Given NHS Greater Glasgow and Clyde’s threat to the maternity provision at IRH, the conduct of the Argyll and Clyde Health Board during the above- mentioned ‘consultation’ and the ambiguity of Ms Sturgeon’s comments, it is clear that the IRH facilities currently available to mothers and fathers-to-be within the catchment areas may, sooner or later, be terminated.

Duncan Macintyre, 2 Fort Matilda Terrace, Greenock

Lasting tribute to Jenny
It was with great sadness I heard of Jenny Brown’s recent passing.
She epitomised what, as I have said previously in The Buteman, makes Rothesay.
She showed great kindness to my granddaughter and family on our recent visit to the Bute Highland Games last August.

People talk of icons and legends - Jenny was up there with them all.
Would it not be a nice gesture of the Rothesay authorities to erect a small statue in the foyer of the new Pavilion when it opens, to show their appreciation?
Our condolences go to her family.

Jimmy Falloon, 641 Carnlough Road, Cabra West, Dublin

Greater risk in staying in EU

It is true some Tory MPs claim that there is a slight risk to our economic wellbeing if we leave the EU.

There is a risk in crossing a road.

What they are ignoring is the greater risks not only to our economic wellbeing but our whole society as the EU continues its path to a fully fledged nation state run by bureaucrats for the benefit of those bureaucrats.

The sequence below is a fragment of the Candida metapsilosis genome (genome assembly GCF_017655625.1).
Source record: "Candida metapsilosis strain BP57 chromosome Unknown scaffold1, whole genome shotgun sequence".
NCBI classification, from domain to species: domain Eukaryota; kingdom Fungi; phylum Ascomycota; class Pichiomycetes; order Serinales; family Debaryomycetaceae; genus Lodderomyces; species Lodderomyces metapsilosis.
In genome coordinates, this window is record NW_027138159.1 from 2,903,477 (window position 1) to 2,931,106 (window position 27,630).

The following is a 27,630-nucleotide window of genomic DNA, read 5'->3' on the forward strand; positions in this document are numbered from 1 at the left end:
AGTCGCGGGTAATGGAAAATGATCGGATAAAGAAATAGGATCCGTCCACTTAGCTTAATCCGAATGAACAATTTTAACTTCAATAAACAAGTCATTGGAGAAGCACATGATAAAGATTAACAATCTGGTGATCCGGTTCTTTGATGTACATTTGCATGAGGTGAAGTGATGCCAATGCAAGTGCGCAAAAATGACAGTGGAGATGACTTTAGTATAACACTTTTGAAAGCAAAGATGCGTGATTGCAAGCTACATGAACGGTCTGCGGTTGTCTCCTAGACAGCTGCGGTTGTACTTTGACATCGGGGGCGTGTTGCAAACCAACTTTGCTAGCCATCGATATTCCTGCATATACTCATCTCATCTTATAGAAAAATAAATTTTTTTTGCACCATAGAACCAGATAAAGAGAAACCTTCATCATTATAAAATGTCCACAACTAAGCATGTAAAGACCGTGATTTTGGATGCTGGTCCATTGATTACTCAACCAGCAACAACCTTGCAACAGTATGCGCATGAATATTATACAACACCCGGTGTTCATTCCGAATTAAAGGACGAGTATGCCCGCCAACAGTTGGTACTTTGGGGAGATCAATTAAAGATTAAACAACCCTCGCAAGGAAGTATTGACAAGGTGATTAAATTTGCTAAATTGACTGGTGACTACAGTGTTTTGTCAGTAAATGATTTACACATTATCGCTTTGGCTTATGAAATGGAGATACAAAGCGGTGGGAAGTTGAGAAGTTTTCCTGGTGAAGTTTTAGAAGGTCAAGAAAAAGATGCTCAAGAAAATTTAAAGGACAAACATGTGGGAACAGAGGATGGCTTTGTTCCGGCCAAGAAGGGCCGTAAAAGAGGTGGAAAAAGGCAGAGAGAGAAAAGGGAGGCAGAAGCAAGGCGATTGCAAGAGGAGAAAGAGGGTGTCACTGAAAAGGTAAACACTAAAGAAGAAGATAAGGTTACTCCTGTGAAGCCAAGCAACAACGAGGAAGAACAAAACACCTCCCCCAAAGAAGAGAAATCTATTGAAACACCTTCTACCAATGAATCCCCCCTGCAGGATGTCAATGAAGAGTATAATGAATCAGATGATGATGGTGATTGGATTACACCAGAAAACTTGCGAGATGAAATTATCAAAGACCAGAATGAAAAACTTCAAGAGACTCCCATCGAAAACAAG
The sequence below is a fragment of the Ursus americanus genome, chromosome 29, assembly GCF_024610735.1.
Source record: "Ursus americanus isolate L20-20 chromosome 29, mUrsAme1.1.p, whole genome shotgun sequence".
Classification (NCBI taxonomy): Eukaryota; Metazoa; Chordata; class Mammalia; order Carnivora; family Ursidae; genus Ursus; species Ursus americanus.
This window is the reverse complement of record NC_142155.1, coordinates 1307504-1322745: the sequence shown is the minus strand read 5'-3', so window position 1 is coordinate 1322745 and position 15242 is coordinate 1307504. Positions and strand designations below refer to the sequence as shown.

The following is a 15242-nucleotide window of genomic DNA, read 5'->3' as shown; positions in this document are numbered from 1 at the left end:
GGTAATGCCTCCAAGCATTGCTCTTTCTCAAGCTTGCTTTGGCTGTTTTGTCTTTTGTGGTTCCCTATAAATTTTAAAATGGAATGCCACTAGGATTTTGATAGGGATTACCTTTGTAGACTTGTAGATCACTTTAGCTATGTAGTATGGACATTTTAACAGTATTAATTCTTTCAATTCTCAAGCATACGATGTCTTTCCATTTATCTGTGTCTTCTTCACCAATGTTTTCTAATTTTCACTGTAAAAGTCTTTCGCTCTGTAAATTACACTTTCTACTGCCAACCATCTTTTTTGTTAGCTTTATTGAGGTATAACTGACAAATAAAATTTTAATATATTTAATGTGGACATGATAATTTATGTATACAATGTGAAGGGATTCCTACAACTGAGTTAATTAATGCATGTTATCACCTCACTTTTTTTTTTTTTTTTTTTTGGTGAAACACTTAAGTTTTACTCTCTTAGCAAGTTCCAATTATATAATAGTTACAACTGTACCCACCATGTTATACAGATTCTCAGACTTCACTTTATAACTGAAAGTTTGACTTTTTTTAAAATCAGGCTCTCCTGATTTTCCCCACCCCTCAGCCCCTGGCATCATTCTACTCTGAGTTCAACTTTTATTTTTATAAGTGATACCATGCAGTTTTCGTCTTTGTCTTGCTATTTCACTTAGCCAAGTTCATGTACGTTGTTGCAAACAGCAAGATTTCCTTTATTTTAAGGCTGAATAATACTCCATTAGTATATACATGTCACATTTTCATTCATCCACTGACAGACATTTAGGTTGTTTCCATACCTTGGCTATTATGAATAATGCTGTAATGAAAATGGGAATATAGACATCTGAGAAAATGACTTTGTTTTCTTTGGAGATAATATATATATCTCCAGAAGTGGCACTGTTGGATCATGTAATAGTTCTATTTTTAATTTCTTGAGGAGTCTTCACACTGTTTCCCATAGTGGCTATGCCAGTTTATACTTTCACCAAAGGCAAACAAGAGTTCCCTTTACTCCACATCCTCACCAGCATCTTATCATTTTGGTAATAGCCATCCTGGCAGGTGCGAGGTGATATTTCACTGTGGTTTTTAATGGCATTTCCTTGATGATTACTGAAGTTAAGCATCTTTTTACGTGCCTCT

People all over the world are fighting for the very freedoms we are giving up to be an insignificant part of a failed political experiment that always ignores the human element while pushing to gain total control over us from the centre.

Eric R.S. Davidson, Bruce Street, Macduff, Banffshire

Supporting Fyne Futures

I write in support of Fyne Futures. They do a great job recycling and reusing materials on Bute.

The SNP government have instructed Argyll and Bute Council to implement savage cuts, but it would be a mistake for the council to take the Fyne Futures recycling work in-house.

This would cost the council money, not save any, and sending more material to landfill would be harmful to our environment.

I wish Fyne Futures all the best.

Alan Reid (Liberal Democrat candidate for Argyll and Bute), 136 Fairhaven, Dunoon

Government’s Amazon help

Why did the Scottish Government give Amazon a massive hand out of £1 million in taxpayers’ money in 2015?

This notoriously low wage company boasts that it pays a wage of £7.20 an hour, i.e. below the living wage. Amazon also pays minimal amount of tax despite having two large depots in Scotland in Gourock and Dunfermline.

The company’s depot in Dunfermline is the largest in the UK and covers an area of 14 football pitches. It received funding from the Scottish Government to the tune of almost £9 million.

The Scottish Government only gives a quarter of a million to the Poverty Alliance Group, which is the agency which tries to oversee companies and encourages them to pay at least the living wage.

It seems to me that Scottish taxpayers are being short changed in this topsy turvey method of handouts to large companies which rip off their employees.

I am quite sure Argyll and Bute Council would be delighted to receive at least £1 million towards its services which employ staff at more than the living wage.

Margaret Horrell, 222 West Princes Street, Helensburgh